By Rachel Williams, Historian, Orange County Regional History Center
From recollections from folks who lived in Central Florida decades ago to the reflections of people making history today, the oral histories in the Orange County Regional History Center’s collection reveal the rich diversity of our region, including its role in exploring space – illuminated in our oral history with Apollo-era NASA engineer Bill Heink, who had the right stuff to help land men on the Moon. We begin with the origins of KSC and NASA.
The American desire for space exploration grew out of the end of the second World War and strengthened as the Cold War continued into the 1950s. With the assistance of German scientists, United States military personnel not only studied rockets for their use in defense operations but also looked to the sky in the hopes of going beyond Earth one day.
In 1947, the military chose Cape Canaveral as a missile testing site, and by 1949, the Long Range Proving Ground was established there. On July 24, 1950, the first launch at the Cape took off in the form of a V-2 rocket named the Bumper 8, which soared ten miles into the air.
Race into space
In the mid-1950s, the Space Race officially began when both the United States and the Soviet Union began working on projects to launch a satellite into space to orbit the Earth. The U.S. worked tirelessly on the Vanguard project, which was tested and planned to launch at Cape Canaveral’s Launch Complex 18.
Ultimately, the Soviet Union beat the United States when it sent its satellite, Sputnik, into space on Oct. 4, 1957. This launched the U.S. into a frenzy to pick up speed and close the “missile gap” that had now put the Soviet Union in the lead. The U.S. successfully launched its Explorer satellite into space from Cape Canaveral on Jan. 31, 1958.
In July 1958, the United States established the National Aeronautics and Space Administration (NASA) and continued to use Cape Canaveral as its primary launch site, due to its location on the Atlantic Ocean and its ideal latitude when considering the rotation of the globe in reaching orbital velocity. Between the late 1950s and early 1960s, several types of rockets were launched from the Cape: Atlas, Delta, Centaur, Titan, and so on.
To the moon
All launches had been unmanned to this point, but the teams at Cape Canaveral had begun planning to send a human into space. Still, the Soviet Union again bested the U.S. on April 12, 1961, when cosmonaut Yuri Gagarin became the first human to be launched into orbit. In response, President John F. Kennedy made a speech on May 25, 1961, declaring that America would send a man to the moon before the end of the decade.
With a new program for lunar exploration in the works, NASA purchased 88,000 acres of land just north of the Cape on Merritt Island in August 1961 to create a new launch site that would be known as the Launch Operations Center (LOC). In 1963, it was renamed the Kennedy Space Center (KSC), as it is known today, in dedication to the slain President Kennedy. With the declaration of putting a man on the moon, the Apollo program was put into motion.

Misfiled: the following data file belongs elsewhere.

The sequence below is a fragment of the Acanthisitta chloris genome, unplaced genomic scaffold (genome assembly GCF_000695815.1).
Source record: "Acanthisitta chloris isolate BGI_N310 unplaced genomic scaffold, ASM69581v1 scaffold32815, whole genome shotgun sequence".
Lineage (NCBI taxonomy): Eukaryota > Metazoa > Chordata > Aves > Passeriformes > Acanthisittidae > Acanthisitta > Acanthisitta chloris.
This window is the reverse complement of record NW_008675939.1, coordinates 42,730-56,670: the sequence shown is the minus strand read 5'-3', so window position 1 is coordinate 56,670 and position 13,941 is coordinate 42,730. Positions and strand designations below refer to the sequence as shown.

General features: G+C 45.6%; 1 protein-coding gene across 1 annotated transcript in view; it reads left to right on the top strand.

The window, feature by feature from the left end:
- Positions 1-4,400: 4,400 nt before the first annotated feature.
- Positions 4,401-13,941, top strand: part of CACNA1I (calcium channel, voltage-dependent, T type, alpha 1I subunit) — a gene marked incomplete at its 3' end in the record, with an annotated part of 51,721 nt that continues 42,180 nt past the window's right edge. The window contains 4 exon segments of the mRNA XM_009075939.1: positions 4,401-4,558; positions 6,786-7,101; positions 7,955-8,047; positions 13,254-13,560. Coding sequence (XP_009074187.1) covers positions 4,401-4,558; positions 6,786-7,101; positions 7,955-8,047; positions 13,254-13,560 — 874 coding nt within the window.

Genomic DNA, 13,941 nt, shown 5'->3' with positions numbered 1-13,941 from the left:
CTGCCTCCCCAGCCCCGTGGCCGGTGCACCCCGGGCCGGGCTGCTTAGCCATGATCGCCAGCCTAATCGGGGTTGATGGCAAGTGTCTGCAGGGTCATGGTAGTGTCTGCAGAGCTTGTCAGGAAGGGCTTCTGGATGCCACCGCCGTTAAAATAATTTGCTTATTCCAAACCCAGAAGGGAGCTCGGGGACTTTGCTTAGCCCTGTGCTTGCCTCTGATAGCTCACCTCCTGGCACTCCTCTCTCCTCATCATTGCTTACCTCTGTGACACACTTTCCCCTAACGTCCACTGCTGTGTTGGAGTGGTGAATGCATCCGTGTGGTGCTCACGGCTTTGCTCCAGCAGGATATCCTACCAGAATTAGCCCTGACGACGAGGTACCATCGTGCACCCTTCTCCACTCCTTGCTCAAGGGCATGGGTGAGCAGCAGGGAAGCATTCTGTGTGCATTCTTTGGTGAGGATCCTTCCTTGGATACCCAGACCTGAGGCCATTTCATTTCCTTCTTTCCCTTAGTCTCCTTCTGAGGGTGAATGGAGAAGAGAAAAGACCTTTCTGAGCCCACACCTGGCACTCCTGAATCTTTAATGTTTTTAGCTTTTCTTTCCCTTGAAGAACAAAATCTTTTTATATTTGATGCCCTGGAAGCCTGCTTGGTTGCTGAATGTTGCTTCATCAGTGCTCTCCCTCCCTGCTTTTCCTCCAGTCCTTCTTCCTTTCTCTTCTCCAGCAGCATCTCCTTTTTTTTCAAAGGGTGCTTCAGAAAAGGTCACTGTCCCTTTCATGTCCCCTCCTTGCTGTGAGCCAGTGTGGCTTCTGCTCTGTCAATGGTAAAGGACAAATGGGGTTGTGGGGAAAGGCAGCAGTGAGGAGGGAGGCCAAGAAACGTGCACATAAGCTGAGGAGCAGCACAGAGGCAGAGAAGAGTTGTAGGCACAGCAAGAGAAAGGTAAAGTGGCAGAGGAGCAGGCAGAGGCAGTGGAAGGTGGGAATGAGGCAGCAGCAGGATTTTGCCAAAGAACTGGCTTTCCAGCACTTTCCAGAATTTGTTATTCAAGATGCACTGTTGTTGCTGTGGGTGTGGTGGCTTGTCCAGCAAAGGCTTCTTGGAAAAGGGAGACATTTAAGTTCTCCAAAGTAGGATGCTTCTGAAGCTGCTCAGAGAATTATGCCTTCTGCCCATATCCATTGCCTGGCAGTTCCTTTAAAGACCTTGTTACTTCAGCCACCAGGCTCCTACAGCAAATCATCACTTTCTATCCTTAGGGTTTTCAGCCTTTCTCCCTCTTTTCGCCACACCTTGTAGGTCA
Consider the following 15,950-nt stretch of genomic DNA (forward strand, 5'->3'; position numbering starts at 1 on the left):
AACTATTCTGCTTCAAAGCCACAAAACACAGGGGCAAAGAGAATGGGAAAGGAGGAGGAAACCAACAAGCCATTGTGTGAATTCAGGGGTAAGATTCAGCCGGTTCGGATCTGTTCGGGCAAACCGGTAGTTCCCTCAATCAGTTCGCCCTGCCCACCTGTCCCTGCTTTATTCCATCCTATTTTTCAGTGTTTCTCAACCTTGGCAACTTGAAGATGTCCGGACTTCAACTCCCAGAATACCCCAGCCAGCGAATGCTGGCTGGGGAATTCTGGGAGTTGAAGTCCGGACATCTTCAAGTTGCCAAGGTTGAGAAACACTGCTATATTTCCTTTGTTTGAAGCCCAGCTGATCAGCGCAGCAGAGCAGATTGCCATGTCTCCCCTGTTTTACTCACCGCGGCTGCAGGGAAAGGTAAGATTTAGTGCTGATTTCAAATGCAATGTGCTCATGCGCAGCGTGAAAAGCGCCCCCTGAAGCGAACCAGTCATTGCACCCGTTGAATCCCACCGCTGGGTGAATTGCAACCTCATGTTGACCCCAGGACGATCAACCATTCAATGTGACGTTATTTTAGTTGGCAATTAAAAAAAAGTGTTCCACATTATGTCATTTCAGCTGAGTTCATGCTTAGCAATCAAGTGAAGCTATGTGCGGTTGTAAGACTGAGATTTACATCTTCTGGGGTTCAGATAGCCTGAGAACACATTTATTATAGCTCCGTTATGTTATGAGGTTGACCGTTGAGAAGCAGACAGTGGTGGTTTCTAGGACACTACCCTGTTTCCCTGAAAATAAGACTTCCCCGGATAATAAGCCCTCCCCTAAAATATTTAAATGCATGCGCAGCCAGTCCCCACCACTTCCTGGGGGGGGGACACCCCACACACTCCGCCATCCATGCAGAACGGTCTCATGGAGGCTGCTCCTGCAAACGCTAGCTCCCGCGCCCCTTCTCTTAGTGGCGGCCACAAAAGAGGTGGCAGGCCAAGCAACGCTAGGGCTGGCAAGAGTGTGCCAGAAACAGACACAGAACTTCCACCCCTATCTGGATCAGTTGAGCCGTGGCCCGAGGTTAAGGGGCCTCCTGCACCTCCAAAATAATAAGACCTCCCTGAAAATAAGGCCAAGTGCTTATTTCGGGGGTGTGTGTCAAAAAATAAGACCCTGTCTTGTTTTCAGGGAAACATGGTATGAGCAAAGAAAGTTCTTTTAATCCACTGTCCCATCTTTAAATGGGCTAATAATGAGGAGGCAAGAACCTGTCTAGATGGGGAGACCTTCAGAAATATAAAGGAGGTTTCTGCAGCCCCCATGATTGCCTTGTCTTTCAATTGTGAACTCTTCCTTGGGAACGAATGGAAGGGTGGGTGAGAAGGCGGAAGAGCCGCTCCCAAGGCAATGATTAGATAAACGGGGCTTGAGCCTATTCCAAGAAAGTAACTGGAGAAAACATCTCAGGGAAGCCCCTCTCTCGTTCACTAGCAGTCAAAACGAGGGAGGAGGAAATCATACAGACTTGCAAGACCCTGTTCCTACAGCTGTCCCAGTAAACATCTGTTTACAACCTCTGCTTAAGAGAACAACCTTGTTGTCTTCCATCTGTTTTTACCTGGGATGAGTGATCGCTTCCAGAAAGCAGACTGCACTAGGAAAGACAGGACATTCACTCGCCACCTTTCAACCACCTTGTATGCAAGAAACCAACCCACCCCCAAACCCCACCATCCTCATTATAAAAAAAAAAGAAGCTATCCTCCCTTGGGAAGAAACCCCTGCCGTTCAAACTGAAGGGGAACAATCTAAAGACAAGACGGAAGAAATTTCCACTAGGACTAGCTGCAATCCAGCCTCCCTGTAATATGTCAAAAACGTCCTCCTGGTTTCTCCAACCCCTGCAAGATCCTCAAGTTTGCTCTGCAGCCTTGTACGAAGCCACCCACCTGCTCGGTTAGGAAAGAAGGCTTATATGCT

A rocket man’s memories
Born and raised in California, Bill Heink grew up learning about rockets from his father, who worked for Convair on the Atlas missile. Heink graduated from the University of Wyoming in 1962 with a degree in electrical engineering and began working on the Atlas and Centaur rockets. In 1965, he moved to Merritt Island, Florida, to work on the Saturn Launch Team for all of the Apollo missions. He worked with the electrical control systems in cryogenics using relay launches, making him responsible for all of the electrical systems supporting liquid oxygen.
In his oral history, Heink recalls a story about an encounter that took place as he was trying to find solutions for some issues that were discovered during a countdown demonstration test (a dress rehearsal for launch). As he stepped into the elevator to go to the top of the mobile launcher, he joined four other men, one dressed in a suit and the others “all dressed kind of casual.” The man in the suit was “shooting me daggers,” he noticed, but he didn’t think much of it until he looked back at the three casual men.
“I look at their badges,” Heink recalls, “and they say Armstrong, Aldrin, and Collins.” The man in the suit was a public affairs official. “Those three guys wanted to know what was going on and what I was working on.” During his time at KSC, he would meet and work with many astronauts.
After the end of the Apollo program, he worked for two years in North Dakota on Minuteman Missiles but returned to KSC in 1977 to work on the Space Shuttle program. In 1995, he became the director of Rockwell’s Orbiter Engineering, and in 1998 he became the site director for Boeing at KSC. In 2001, he retired. In 2023, Bill Heink still lives in Merritt Island and still watches the rocket launches from his home.